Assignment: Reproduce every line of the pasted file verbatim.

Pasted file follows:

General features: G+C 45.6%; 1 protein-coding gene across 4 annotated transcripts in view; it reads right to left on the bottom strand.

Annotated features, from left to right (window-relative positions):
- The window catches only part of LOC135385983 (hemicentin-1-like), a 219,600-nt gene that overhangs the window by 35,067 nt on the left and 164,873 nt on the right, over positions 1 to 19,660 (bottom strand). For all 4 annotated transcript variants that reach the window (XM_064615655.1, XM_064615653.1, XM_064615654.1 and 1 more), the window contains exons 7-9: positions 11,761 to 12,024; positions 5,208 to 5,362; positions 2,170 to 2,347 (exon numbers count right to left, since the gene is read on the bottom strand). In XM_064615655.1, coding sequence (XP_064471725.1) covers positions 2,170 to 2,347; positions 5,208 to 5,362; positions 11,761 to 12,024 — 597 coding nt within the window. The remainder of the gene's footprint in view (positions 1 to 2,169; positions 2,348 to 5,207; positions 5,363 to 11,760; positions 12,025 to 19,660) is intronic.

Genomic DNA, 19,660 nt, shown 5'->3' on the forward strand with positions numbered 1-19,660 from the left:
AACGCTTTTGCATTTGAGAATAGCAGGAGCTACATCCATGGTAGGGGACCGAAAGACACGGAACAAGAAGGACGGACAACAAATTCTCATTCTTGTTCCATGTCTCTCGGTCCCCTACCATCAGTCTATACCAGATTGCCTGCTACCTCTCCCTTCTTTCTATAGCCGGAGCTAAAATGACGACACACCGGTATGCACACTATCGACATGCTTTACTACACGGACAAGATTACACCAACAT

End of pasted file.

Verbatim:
General features: G+C 45.6%; 1 protein-coding gene across 4 annotated transcripts in view; it reads right to left on the bottom strand.

Annotated features, from left to right (window-relative positions):
- The window catches only part of LOC135385983 (hemicentin-1-like), a 219,600-nt gene that overhangs the window by 35,067 nt on the left and 164,873 nt on the right, over positions 1 to 19,660 (bottom strand). For all 4 annotated transcript variants that reach the window (XM_064615655.1, XM_064615653.1, XM_064615654.1 and 1 more), the window contains exons 7-9: positions 11,761 to 12,024; positions 5,208 to 5,362; positions 2,170 to 2,347 (exon numbers count right to left, since the gene is read on the bottom strand). In XM_064615655.1, coding sequence (XP_064471725.1) covers positions 2,170 to 2,347; positions 5,208 to 5,362; positions 11,761 to 12,024 — 597 coding nt within the window. The remainder of the gene's footprint in view (positions 1 to 2,169; positions 2,348 to 5,207; positions 5,363 to 11,760; positions 12,025 to 19,660) is intronic.

Genomic DNA, 19,660 nt, shown 5'->3' on the forward strand with positions numbered 1-19,660 from the left:
AACGCTTTTGCATTTGAGAATAGCAGGAGCTACATCCATGGTAGGGGACCGAAAGACACGGAACAAGAAGGACGGACAACAAATTCTCATTCTTGTTCCATGTCTCTCGGTCCCCTACCATCAGTCTATACCAGATTGCCTGCTACCTCTCCCTTCTTTCTATAGCCGGAGCTAAAATGACGACACACCGGTATGCACACTATCGACATGCTTTACTACACGGACAAGATTACACCAACAT